JavaScript disabled. Please enable JavaScript to use My News, My Clippings, My Comments and user settings.

If you have trouble accessing our login form below, you can go to our login page.

If you have trouble accessing our login form below, you can go to our login page.

Bail denied for man accused of Lin family killings

Sobbed ... Kathy Lin leaves the Supreme Court after her husband Robert Xie was refused bail.

Sobbed ... Kathy Lin leaves the Supreme Court after her husband Robert Xie was refused bail. Photo: Steven Siewert

The man accused of using a hammer to kill five members of the Lin family will spend another Christmas behind bars after the decision to grant him bail was overturned.

Justice Stephen Rothman on Monday denied bail after the Director of Public Prosecutions appealed against Magistrate John Andrews's initial decision to grant bail to Lian Bin "Robert" Xie.

Mr Xie remained emotionless as a Chinese language interpreter in the Supreme Court of NSW told him Justice Rothman's reasons for refusing bail.

Killed ... Min "Norman" Lin and Yun Li "Lily" Lin.

Killed ... Min "Norman" Lin and Yun Li "Lily" Lin.

Mr Xie’s wife Kathy Lin sobbed as a supporter helped lead her away from court amid a heavy media presence.

Mr Xie, 48, is charged with murdering his brother-in-law, Min "Norman" Lin, 45, Mr Lin’s wife, Yun Li "Lily" Lin, 43, her sister, Yun Bin "Irene" Yin, 39, and two boys, aged nine and 12, who cannot be named for legal reasons.

They were found bludgeoned to death in their bedrooms in a North Epping house, in north-west Sydney, on July 18, 2009.

Justice Rothman said he was not satisfied there were exceptional circumstances to grant bail.

He said the killings did not involve robbery, there was no forced entry to the home and added the killer would have to have known the layout of the house prior to the brutal murders.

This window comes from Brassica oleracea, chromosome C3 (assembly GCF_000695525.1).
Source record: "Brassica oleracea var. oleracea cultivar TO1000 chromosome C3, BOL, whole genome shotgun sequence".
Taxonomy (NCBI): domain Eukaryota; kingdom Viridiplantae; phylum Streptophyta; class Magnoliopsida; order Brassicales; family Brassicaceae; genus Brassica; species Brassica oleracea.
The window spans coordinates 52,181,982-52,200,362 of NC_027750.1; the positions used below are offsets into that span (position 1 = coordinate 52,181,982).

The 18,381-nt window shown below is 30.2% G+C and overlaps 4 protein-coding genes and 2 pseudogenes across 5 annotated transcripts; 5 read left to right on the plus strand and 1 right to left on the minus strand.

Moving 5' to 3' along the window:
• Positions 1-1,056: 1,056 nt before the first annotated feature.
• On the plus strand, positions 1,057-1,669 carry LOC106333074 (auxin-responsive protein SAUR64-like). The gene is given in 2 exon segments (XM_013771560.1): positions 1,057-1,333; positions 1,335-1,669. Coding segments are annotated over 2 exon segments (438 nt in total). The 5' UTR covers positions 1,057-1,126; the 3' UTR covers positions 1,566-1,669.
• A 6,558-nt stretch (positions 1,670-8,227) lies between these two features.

"There are some aspects of the Crown’s case that are extremely strong," he told the court. However, the judge also said parts of the evidence in the case were "not strong", but this did not make the Crown’s case "weak".

Justice Rothman also raised concern there was a "significant degree of collusion" and "coaching" when it came to evidence for the defence.

He noted that Mr Xie had been in custody since his arrest in May 2011 and could face another year on remand until the expected three-month trial concluded in late 2013.

On Friday, during the appeal hearing, the senior Crown prosecutor, Mark Tedeschi, QC, said the conclusion that DNA evidence had weakened the case was wrong.

"If your honour considers all the DNA evidence ... the only real conclusion is that there are, deposited on the accused’s floor, the blood of at least four of these victims including at least one of the females," Mr Tedeschi told Justice Stephen Rothman.

Mr Xie’s barrister, Lester Fernandez, had argued "fundamental matters" in the Crown case could not be proved.

Featured advertisers

Special offers

Credit card, savings and loan rates by Mozo